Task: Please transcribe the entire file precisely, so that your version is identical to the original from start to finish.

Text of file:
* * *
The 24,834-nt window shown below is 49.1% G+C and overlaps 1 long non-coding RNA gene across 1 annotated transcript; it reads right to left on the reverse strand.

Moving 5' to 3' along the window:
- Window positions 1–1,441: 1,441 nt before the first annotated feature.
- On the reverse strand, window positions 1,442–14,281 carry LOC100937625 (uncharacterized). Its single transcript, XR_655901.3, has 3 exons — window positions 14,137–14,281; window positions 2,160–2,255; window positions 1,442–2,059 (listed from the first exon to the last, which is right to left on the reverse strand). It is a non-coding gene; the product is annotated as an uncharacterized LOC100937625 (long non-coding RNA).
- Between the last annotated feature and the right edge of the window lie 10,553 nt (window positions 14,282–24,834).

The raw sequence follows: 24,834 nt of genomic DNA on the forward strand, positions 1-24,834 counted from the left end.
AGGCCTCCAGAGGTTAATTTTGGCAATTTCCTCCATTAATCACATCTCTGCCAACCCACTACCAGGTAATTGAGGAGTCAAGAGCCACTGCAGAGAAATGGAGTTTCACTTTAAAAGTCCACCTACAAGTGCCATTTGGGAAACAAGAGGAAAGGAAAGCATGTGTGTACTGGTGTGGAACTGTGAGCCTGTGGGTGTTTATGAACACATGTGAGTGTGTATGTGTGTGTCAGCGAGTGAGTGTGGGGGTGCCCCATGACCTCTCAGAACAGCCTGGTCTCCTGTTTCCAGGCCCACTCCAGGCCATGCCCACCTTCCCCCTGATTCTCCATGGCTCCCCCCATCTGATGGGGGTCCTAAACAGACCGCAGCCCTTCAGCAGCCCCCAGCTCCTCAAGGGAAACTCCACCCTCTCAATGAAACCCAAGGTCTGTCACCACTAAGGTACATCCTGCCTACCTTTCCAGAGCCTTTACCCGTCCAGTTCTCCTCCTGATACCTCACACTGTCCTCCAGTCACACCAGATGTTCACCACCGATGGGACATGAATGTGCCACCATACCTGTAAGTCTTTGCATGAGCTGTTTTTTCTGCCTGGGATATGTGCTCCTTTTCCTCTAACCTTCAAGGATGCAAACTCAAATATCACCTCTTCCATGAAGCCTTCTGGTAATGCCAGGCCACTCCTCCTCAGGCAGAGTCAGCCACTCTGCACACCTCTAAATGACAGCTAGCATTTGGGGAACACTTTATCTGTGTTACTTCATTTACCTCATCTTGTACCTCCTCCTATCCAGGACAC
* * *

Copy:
The 24,834-nt window shown below is 49.1% G+C and overlaps 1 long non-coding RNA gene across 1 annotated transcript; it reads right to left on the reverse strand.

Moving 5' to 3' along the window:
- Window positions 1–1,441: 1,441 nt before the first annotated feature.
- On the reverse strand, window positions 1,442–14,281 carry LOC100937625 (uncharacterized). Its single transcript, XR_655901.3, has 3 exons — window positions 14,137–14,281; window positions 2,160–2,255; window positions 1,442–2,059 (listed from the first exon to the last, which is right to left on the reverse strand). It is a non-coding gene; the product is annotated as an uncharacterized LOC100937625 (long non-coding RNA).
- Between the last annotated feature and the right edge of the window lie 10,553 nt (window positions 14,282–24,834).

The raw sequence follows: 24,834 nt of genomic DNA on the forward strand, positions 1-24,834 counted from the left end.
AGGCCTCCAGAGGTTAATTTTGGCAATTTCCTCCATTAATCACATCTCTGCCAACCCACTACCAGGTAATTGAGGAGTCAAGAGCCACTGCAGAGAAATGGAGTTTCACTTTAAAAGTCCACCTACAAGTGCCATTTGGGAAACAAGAGGAAAGGAAAGCATGTGTGTACTGGTGTGGAACTGTGAGCCTGTGGGTGTTTATGAACACATGTGAGTGTGTATGTGTGTGTCAGCGAGTGAGTGTGGGGGTGCCCCATGACCTCTCAGAACAGCCTGGTCTCCTGTTTCCAGGCCCACTCCAGGCCATGCCCACCTTCCCCCTGATTCTCCATGGCTCCCCCCATCTGATGGGGGTCCTAAACAGACCGCAGCCCTTCAGCAGCCCCCAGCTCCTCAAGGGAAACTCCACCCTCTCAATGAAACCCAAGGTCTGTCACCACTAAGGTACATCCTGCCTACCTTTCCAGAGCCTTTACCCGTCCAGTTCTCCTCCTGATACCTCACACTGTCCTCCAGTCACACCAGATGTTCACCACCGATGGGACATGAATGTGCCACCATACCTGTAAGTCTTTGCATGAGCTGTTTTTTCTGCCTGGGATATGTGCTCCTTTTCCTCTAACCTTCAAGGATGCAAACTCAAATATCACCTCTTCCATGAAGCCTTCTGGTAATGCCAGGCCACTCCTCCTCAGGCAGAGTCAGCCACTCTGCACACCTCTAAATGACAGCTAGCATTTGGGGAACACTTTATCTGTGTTACTTCATTTACCTCATCTTGTACCTCCTCCTATCCAGGACAC